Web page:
Display Settings:


Send to:

Choose Destination
See comment in PubMed Commons below
PLoS Comput Biol. 2011 Oct;7(10):e1002193. doi: 10.1371/journal.pcbi.1002193. Epub 2011 Oct 13.

Ligand-induced modulation of the free-energy landscape of G protein-coupled receptors explored by adaptive biasing techniques.

Author information

  • 1Department of Structural and Chemical Biology, Mount Sinai School of Medicine, New York, New York, United States of America.


Extensive experimental information supports the formation of ligand-specific conformations of G protein-coupled receptors (GPCRs) as a possible molecular basis for their functional selectivity for signaling pathways. Taking advantage of the recently published inactive and active crystal structures of GPCRs, we have implemented an all-atom computational strategy that combines different adaptive biasing techniques to identify ligand-specific conformations along pre-determined activation pathways. Using the prototypic GPCR β2-adrenergic receptor as a suitable test case for validation, we show that ligands with different efficacies (either inverse agonists, neutral antagonists, or agonists) modulate the free-energy landscape of the receptor by shifting the conformational equilibrium towards active or inactive conformations depending on their elicited physiological response. Notably, we provide for the first time a quantitative description of the thermodynamics of the receptor in an explicit atomistic environment, which accounts for the receptor basal activity and the stabilization of different active-like states by differently potent agonists. Structural inspection of these metastable states reveals unique conformations of the receptor that may have been difficult to retrieve experimentally.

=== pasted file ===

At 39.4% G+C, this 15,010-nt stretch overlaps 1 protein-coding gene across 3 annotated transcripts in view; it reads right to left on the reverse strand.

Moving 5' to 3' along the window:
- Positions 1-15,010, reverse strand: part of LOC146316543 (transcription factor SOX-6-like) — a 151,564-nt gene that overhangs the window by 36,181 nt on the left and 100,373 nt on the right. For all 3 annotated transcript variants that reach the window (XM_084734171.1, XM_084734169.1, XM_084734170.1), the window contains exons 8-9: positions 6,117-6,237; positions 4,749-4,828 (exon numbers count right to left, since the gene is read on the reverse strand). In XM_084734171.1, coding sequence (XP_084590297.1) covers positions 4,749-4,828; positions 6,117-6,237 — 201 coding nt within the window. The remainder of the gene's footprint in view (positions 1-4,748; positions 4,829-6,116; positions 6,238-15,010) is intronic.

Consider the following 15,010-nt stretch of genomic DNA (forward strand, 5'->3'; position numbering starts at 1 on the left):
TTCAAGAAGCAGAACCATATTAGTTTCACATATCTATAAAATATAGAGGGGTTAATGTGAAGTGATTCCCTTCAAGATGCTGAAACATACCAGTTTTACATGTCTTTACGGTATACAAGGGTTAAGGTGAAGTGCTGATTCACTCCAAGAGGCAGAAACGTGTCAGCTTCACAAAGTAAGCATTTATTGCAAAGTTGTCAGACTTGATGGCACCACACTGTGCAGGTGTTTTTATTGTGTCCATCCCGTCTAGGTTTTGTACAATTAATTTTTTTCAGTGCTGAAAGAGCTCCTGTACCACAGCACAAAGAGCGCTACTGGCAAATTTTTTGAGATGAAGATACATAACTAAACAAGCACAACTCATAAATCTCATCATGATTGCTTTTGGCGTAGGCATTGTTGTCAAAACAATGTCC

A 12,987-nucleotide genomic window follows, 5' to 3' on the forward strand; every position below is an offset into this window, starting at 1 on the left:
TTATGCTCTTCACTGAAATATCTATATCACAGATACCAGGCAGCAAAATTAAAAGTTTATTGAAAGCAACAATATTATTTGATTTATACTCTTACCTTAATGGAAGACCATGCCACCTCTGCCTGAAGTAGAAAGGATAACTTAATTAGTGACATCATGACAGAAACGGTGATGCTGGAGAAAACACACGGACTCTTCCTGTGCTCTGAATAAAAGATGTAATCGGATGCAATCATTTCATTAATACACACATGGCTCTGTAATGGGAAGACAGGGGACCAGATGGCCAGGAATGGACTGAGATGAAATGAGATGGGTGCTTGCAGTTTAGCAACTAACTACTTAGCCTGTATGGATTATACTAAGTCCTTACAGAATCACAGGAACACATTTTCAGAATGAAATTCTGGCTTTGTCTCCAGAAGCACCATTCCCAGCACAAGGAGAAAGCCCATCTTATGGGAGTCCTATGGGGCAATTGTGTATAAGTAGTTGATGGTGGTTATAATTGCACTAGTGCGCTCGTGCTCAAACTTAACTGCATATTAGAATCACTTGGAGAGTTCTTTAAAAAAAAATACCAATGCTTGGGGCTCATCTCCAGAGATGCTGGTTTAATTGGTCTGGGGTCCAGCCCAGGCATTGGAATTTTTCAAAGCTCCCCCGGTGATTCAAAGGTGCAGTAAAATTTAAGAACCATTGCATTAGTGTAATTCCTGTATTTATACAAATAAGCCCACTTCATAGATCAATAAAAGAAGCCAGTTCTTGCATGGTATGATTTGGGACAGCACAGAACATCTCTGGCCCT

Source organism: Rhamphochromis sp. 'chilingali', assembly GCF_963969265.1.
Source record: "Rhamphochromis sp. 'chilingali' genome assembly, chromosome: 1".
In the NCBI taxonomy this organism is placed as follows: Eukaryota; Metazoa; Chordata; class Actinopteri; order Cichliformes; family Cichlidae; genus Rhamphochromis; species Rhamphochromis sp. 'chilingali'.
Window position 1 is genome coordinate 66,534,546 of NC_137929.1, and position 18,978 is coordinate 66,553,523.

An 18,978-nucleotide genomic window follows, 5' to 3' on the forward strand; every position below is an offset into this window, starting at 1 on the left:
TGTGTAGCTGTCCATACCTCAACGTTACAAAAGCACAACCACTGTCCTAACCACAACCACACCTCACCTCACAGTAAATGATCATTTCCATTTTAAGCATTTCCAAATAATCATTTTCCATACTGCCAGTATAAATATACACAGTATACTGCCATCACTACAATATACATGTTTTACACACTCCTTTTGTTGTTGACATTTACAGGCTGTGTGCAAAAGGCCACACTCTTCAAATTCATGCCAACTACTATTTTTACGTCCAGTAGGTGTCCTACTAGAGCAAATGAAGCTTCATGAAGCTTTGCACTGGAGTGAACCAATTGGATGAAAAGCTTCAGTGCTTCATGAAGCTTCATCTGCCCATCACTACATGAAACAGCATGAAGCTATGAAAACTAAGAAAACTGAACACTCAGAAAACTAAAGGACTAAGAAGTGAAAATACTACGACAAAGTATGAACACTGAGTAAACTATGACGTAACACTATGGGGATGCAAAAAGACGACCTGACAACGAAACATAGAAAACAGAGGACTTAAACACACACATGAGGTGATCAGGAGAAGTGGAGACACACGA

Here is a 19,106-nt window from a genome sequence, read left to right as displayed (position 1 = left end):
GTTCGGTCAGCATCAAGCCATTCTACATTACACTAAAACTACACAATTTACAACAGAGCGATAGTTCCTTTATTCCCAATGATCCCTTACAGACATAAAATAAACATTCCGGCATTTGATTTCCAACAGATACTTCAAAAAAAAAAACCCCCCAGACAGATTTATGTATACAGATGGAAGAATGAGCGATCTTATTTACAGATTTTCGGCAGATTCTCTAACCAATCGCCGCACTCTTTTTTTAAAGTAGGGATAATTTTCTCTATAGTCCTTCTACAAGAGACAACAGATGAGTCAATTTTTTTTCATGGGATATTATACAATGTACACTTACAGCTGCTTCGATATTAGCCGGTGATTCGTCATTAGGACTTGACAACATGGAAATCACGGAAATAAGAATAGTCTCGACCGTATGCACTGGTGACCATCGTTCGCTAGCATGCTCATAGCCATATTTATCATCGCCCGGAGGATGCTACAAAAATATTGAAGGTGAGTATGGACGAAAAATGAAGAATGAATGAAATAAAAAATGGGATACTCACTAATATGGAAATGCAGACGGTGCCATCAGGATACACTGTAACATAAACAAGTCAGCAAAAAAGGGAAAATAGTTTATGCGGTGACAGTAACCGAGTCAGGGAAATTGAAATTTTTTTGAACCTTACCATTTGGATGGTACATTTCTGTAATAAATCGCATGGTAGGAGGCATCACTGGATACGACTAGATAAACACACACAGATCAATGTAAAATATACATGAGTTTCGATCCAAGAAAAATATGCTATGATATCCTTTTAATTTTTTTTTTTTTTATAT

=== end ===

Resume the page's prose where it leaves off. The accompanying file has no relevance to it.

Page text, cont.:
[PubMed - indexed for MEDLINE]
Free PMC Article

Images from this publication.See all images (5)Free text

Figure 1
Figure 2
Figure 3
Figure 4
Figure 5
PubMed Commons home

PubMed Commons

How to join PubMed Commons

    Supplemental Content

    Icon for Public Library of Science Icon for PubMed Central
    Loading ...
    Write to the Help Desk